Additive genetic variance in natural populations is commonly estimated using mixed models, in which the covariance of the genetic effects is modeled by a genetic similarity matrix derived from a dense set of markers. An important but usually implicit assumption is that the presence of any nonadditive genetic effect increases only the residual variance and does not affect estimates of additive genetic variance. Here we show that this is true only for panels of unrelated individuals. In the case that there is genetic relatedness, the combination of population structure and epistatic interactions can lead to inflated estimates of additive genetic variance.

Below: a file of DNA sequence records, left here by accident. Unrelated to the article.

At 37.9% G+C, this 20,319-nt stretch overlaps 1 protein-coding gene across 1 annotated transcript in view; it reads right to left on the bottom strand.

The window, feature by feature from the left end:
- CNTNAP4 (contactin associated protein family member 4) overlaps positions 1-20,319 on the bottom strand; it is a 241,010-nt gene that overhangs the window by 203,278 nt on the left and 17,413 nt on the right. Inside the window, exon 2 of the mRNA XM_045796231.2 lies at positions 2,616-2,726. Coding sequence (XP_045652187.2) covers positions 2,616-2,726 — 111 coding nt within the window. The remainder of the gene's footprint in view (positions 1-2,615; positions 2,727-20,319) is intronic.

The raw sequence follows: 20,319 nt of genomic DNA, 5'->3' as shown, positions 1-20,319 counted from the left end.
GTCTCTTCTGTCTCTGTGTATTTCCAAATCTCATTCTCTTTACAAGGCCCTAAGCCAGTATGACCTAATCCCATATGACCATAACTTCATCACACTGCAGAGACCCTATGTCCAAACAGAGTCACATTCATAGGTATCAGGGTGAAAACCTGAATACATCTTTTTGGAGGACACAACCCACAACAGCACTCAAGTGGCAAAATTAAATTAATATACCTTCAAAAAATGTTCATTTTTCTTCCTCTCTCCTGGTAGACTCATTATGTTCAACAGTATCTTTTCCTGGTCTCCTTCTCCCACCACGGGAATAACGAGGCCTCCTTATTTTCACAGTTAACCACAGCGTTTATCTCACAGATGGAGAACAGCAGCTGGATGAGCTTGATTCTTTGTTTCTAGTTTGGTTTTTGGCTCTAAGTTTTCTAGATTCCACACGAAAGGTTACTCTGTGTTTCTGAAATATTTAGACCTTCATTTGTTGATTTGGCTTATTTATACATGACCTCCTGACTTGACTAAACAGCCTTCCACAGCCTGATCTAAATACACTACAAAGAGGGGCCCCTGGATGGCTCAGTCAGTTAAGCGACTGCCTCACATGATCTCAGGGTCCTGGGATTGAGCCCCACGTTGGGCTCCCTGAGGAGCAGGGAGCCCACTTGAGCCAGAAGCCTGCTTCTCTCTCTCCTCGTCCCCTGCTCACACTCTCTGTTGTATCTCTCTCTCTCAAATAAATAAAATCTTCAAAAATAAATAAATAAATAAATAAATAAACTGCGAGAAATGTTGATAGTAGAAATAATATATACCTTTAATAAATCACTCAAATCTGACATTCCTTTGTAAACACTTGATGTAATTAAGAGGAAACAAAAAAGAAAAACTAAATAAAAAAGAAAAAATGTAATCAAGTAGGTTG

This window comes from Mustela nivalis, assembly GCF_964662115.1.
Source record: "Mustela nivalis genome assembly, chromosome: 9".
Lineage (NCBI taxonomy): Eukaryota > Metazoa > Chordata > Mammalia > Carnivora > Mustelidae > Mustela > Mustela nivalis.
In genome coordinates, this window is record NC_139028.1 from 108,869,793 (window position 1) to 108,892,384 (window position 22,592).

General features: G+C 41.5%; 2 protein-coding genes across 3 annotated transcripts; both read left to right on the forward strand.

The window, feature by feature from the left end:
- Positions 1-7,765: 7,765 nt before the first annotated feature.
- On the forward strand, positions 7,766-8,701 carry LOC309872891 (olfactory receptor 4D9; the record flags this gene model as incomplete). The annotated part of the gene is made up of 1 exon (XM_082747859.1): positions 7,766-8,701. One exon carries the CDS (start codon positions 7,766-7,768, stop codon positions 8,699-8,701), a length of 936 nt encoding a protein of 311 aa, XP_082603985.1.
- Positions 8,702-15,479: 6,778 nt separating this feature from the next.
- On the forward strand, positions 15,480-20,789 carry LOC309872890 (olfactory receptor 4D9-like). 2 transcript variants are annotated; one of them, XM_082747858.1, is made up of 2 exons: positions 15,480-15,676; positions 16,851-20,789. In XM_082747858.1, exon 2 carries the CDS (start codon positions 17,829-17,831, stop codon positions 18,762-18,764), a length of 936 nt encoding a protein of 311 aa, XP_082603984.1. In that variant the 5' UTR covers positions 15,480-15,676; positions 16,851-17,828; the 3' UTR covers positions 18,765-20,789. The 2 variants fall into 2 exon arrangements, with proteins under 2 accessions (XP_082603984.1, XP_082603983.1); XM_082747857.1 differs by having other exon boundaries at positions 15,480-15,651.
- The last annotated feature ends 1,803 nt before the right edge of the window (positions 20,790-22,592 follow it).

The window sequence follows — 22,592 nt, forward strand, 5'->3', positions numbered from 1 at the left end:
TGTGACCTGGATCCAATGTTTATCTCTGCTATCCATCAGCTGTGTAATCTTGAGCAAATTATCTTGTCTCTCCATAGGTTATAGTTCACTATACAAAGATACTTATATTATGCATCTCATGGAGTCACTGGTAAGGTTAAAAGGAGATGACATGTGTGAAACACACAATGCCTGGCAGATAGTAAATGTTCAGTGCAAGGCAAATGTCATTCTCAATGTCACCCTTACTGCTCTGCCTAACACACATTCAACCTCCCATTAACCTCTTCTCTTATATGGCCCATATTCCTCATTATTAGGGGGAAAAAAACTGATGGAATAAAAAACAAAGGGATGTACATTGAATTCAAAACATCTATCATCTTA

- Missing heritability
- Nonadditive genetic variance